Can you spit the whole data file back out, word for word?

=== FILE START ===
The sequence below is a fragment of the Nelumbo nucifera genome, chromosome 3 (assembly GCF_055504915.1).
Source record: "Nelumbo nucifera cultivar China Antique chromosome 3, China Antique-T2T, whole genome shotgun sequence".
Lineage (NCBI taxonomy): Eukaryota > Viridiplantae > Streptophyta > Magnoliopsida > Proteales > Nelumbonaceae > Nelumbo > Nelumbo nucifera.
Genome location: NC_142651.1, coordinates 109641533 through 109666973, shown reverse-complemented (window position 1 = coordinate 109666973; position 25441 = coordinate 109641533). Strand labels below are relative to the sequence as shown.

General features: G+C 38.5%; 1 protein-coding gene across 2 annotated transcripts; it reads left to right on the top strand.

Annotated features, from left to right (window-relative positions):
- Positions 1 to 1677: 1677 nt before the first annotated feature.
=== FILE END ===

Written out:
The sequence below is a fragment of the Nelumbo nucifera genome, chromosome 3 (assembly GCF_055504915.1).
Source record: "Nelumbo nucifera cultivar China Antique chromosome 3, China Antique-T2T, whole genome shotgun sequence".
Lineage (NCBI taxonomy): Eukaryota > Viridiplantae > Streptophyta > Magnoliopsida > Proteales > Nelumbonaceae > Nelumbo > Nelumbo nucifera.
Genome location: NC_142651.1, coordinates 109641533 through 109666973, shown reverse-complemented (window position 1 = coordinate 109666973; position 25441 = coordinate 109641533). Strand labels below are relative to the sequence as shown.

General features: G+C 38.5%; 1 protein-coding gene across 2 annotated transcripts; it reads left to right on the top strand.

Annotated features, from left to right (window-relative positions):
- Positions 1 to 1677: 1677 nt before the first annotated feature.